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Climber's Death Sounds Alarm
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Huang De, a junior at Beijing's Tsinghua University, fell to his death when climbing down a mountain in southwest China's Guizhou Province around noon on Saturday.

Huang fell after a piece of rock he was grasping broke off.

His companions, Wang Rongtao and Zhang Weihua, both graduates of Peking University, and two guides dared not move after the fall. One of the guides finally went back to a local village for help on Saturday evening.

It was not until the next afternoon that the two trapped climbers and the other guide were rescued.

"We have reminded our climbers to pay more attention to safety," said Sun Lin, a student working at the Tsinghua University Mountaineering Association.

Currently, a team of 13 Tsinghua climbers is in northwest China's Qinghai Province to scale a 6,600-meter mountain.

After hearing of Huang's death, the climbers postponed the climb because of the potential risks.

Sun said the climbers in Qinghai are now in good spirits despite the death.

A member of Peking University's Mountain Eagles Club said the club's plans to climb a peak of more than 6,000 meters in southwest China's Tibet Autonomous Region have not been changed.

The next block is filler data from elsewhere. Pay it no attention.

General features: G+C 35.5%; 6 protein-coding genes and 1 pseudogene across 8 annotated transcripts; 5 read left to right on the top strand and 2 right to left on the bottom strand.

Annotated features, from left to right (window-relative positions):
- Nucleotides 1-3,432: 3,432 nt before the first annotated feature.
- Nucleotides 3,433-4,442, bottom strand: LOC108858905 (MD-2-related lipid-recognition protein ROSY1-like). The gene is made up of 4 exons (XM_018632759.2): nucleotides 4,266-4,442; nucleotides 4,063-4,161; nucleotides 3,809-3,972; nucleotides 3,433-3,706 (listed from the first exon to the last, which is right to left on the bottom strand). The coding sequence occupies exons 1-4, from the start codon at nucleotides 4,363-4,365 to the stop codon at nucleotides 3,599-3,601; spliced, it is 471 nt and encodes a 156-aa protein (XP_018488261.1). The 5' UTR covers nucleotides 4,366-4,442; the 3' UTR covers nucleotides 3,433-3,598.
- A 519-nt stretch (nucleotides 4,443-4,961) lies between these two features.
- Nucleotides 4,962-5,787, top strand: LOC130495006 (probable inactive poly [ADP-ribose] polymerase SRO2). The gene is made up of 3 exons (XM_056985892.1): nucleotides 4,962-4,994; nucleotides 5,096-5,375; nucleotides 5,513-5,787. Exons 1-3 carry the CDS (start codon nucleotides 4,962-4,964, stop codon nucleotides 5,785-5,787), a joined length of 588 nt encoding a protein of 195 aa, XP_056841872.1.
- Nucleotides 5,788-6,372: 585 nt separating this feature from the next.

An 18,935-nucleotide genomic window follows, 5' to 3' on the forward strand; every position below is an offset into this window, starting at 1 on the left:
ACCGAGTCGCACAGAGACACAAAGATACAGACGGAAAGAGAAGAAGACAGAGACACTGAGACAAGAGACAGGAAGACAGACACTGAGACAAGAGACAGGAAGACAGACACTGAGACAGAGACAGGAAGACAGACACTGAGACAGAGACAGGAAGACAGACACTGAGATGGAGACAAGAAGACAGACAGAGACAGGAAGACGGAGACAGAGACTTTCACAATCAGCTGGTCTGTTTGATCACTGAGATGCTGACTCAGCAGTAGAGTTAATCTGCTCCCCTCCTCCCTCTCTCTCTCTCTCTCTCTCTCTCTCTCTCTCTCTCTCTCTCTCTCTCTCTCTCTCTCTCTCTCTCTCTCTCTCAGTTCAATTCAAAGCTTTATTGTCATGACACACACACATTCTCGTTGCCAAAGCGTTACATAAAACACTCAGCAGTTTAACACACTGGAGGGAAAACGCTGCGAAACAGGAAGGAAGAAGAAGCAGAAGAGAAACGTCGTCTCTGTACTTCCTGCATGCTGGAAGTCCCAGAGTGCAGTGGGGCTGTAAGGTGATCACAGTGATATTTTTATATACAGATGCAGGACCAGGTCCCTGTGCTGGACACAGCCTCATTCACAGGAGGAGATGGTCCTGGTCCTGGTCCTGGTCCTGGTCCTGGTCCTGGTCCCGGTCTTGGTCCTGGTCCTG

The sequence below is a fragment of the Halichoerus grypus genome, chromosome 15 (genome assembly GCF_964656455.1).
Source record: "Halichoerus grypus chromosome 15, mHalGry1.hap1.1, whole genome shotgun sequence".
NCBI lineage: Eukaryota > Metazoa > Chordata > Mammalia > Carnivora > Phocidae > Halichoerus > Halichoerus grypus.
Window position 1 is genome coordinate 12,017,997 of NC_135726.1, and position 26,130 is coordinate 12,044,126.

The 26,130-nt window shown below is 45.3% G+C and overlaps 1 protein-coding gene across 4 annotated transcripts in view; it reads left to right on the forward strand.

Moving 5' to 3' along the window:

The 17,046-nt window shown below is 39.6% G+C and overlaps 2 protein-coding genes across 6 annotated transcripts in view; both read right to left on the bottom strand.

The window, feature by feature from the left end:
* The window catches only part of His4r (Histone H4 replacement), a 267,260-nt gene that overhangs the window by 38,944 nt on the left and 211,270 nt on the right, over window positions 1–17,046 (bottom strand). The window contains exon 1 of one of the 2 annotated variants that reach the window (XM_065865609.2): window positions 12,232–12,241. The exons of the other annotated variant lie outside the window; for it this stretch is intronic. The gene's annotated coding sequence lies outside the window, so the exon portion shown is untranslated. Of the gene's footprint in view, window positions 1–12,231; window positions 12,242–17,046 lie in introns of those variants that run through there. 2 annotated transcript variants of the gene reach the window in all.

In recent years, mountaineering has gained popularity among college students.

Students from Peking and Tsinghua, China's top two universities, have earned the most acclaim in the field.

Last July, 16 members of the Mountain Eagles Club climbed the 6,178-meter Mount Yuzhu in Qinghai.

Meanwhile, 14 students from the Tsinghua University Mountaineering Association reached the peak of the 6,590-meter Mount Samdain Kangsang in the Nyainqentanglha Mountains in northern Tibet.

But enthusiastic students have been accompanied by accidents, sometimes fatal.

Five members of the Mountain Eagles Club died or were presumed dead after they were hit by an avalanche when trying to reach Mount Shisha Pagma's 7,292-meter western face in Tibet in August 2002.

(China Daily July 6, 2004)

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